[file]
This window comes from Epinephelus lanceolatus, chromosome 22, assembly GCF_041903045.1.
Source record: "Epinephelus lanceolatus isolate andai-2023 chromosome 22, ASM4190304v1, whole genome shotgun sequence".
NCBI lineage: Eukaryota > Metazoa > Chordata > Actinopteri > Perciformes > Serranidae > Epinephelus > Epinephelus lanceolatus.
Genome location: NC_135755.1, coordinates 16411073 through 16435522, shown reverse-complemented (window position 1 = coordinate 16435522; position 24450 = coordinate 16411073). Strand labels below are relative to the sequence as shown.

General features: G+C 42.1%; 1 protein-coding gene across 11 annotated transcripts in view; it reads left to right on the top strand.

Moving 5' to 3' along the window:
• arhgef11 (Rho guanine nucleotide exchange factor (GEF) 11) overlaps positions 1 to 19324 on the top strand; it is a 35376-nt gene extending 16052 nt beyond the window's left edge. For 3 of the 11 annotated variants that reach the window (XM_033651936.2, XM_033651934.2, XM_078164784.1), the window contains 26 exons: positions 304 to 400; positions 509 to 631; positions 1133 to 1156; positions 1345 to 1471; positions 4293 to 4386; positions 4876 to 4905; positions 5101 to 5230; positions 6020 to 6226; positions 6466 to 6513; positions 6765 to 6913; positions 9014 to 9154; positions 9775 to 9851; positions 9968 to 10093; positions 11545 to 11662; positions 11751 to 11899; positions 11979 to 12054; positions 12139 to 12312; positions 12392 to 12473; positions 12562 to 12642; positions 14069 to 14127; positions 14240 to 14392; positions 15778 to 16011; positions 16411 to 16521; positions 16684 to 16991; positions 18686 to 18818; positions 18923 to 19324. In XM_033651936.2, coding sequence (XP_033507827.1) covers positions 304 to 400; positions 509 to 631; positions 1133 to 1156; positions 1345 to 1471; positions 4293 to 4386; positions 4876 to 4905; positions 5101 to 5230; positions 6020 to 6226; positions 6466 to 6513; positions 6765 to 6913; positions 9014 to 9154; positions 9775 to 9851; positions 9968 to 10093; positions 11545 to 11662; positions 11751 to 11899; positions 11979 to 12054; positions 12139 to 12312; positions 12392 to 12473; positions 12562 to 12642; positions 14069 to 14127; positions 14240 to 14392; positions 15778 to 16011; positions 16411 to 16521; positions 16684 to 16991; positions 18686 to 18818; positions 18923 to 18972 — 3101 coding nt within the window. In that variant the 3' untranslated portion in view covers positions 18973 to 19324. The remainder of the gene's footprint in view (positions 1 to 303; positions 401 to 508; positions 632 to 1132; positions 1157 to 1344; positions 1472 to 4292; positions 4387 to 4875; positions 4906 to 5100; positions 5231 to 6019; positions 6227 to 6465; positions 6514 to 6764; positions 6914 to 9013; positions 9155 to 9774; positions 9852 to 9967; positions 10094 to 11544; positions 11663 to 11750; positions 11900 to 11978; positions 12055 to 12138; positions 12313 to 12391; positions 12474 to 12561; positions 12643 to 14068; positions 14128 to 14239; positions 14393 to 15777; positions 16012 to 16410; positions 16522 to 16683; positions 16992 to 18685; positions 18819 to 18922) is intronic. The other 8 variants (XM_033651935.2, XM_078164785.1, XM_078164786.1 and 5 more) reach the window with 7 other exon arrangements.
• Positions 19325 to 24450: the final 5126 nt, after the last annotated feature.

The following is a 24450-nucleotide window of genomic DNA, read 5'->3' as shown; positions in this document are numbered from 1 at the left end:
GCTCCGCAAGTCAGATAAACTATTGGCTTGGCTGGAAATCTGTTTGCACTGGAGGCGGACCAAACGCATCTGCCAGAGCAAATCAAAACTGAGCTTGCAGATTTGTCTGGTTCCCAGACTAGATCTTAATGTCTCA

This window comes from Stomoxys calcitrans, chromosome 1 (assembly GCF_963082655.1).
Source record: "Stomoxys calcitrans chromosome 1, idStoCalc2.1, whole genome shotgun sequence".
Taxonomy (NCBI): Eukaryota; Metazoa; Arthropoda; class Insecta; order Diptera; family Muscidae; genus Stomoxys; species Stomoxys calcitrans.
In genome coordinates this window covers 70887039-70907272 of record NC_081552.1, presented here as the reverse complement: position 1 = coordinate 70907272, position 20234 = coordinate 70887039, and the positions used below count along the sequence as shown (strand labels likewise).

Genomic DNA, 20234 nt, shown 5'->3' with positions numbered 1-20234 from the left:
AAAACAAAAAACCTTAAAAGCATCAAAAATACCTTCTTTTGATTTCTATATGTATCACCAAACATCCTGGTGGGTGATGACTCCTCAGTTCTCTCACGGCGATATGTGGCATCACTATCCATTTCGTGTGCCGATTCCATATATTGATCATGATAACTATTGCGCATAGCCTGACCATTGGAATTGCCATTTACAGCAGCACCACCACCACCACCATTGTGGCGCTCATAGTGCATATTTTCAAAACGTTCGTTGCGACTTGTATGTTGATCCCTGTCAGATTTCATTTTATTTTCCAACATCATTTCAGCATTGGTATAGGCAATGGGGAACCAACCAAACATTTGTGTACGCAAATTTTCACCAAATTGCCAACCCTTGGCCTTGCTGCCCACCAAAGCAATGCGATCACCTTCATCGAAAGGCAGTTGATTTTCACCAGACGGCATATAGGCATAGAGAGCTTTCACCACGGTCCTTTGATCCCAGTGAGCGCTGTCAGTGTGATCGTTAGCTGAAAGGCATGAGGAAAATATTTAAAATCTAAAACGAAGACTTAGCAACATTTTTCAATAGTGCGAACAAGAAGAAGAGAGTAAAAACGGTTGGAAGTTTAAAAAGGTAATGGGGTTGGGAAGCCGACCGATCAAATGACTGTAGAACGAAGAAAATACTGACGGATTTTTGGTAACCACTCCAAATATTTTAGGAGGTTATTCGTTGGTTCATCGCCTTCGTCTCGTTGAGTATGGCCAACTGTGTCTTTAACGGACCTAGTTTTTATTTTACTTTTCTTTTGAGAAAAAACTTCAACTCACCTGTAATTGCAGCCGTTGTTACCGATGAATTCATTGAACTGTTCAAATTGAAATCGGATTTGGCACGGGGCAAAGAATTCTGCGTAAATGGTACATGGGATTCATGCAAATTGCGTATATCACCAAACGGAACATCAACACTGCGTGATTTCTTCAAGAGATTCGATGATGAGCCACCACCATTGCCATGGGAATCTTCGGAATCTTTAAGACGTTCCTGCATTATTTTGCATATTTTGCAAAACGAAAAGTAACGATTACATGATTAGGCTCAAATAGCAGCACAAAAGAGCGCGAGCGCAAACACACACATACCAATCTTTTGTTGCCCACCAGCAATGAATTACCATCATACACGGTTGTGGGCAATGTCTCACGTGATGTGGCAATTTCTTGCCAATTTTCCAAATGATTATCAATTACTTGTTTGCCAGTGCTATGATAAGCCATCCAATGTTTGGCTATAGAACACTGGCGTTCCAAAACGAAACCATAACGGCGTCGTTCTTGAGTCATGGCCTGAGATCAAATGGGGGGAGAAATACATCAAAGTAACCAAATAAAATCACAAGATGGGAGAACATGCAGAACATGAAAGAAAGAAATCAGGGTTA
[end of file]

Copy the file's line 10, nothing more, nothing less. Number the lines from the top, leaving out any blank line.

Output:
GCTCCGCAAGTCAGATAAACTATTGGCTTGGCTGGAAATCTGTTTGCACTGGAGGCGGACCAAACGCATCTGCCAGAGCAAATCAAAACTGAGCTTGCAGATTTGTCTGGTTCCCAGACTAGATCTTAATGTCTCA